The Gazette was not immediately able to ascertain the steepness of Mr Uket’s ties to the suspects. He did not return a request seeking comment, but some of his colleagues said his action came as a shock because he had displayed his mettle as some of the agency’s best hands.

One of the officials said Mr Uket’s contract was not renewed as part of the fallout from the botched trial, adding that he departed on a good note with the agency’s executives.

“His contract expired around the time he was accused of sabotaging the Malabu case,” one official said. “That’s why it was amicably decided that he should not be granted a renewal.”

Officials did not immediately convey whether or not the probe would remain limited to Mr Uket or be expanded to include those suspected of having offered bribes to the ousted prosecutor.

The 1991 graduate of the University of Nigeria Nsukka joined the police shortly after completing school, from where he moved to the EFCC as a contractor in the aughts. His ouster may leave a vacuum in the agency’s pool of prosecutors and marked only the latest in charges bordering on prosecutorial sabotage. For several years, attorney Festus Keyamo was bruised from charges that he sabotaged cases while serving as a contractor prosecuting cases for the EFCC during the Goodluck Jonathan administration.

Mr Keyamo later teamed up with some of the politicians he was purportedly prosecuting in the All Progressives Congress and went on to clinch ministerial position twice, including now as aviation minister under President Bola Tinubu.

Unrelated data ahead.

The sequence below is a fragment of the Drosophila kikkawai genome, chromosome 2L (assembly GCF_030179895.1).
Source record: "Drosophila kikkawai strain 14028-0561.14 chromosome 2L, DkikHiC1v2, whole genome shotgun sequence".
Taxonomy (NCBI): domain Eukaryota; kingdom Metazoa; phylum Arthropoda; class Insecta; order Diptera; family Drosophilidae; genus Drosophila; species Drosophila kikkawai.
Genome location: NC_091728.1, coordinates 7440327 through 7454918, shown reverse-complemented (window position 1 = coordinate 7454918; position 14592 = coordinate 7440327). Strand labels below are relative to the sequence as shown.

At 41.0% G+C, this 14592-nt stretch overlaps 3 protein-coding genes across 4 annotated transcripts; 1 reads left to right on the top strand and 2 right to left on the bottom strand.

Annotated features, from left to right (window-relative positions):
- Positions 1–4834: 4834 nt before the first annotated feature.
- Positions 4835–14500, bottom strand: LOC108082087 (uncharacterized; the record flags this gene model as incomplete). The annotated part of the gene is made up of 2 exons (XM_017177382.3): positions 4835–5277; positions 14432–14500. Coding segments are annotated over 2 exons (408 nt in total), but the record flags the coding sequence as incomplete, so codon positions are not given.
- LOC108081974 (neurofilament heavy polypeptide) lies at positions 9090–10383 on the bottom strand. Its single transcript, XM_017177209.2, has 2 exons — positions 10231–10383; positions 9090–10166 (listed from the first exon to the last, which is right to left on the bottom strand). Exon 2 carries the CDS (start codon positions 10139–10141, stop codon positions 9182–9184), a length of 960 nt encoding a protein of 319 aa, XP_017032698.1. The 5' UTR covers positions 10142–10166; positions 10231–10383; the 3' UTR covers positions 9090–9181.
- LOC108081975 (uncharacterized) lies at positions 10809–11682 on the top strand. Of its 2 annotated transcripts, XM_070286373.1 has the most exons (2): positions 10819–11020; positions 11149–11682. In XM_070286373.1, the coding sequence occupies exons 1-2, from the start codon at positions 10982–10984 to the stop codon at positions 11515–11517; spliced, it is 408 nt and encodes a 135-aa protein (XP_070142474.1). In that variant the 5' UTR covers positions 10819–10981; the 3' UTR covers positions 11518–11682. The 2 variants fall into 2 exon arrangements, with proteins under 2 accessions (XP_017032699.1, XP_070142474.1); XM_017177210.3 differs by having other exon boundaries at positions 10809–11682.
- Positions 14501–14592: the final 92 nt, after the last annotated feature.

Mr Olanipekun declined comments over two days. But Mr Adoke, who stepped down a criminal case against Mr Tinubu in 2011, said he did not offer bribes to the official, accusing the EFCC of being out to further besmirch his reputation after beating the agency’s charges in several courts in and out of Nigeria.

“Not in this world would I offer Uket bribe or anyone for that matter,” the former attorney-general said in a statement to The Gazette. “It is unfortunate that anyone would come up with such a lame excuse. I have no reason to offer Uket or anyone bribe.”

“Don’t forget that they lost their cases in London and Milan, and the U.S. Department of Justice and SEC found nothing wrong with the transaction, and ditto the Dutch government. The claim is utterly ridiculous cynical, and irresponsible,” he said.

While the cases against Eni and Shell in Italy were resolved in favour of the multinational giants, they did not necessarily suggest Mr Adoke’s innocence of the bribery allegations because he was not a party in the lawsuits. Moreover, the Italian court said evidence submitted at trial indicated Mr Adoke received $2 million in suspicious payment as part of the 2011 deal.

The Nigerian politician, however, continued to maintain his innocence and has touted the recent judgement in Abuja as his most resounding vindication yet. The EFCC, however, vowed to make the suspects’ victory lap short-term because the case would be handled by a different prosecutor who would effectively itemise evidence on appeal. [The Gazette]


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1 Response

  1. Very unfortunate! No matter how well one trys to prepare ebolo (a type of green vegetable), it would still smell compost.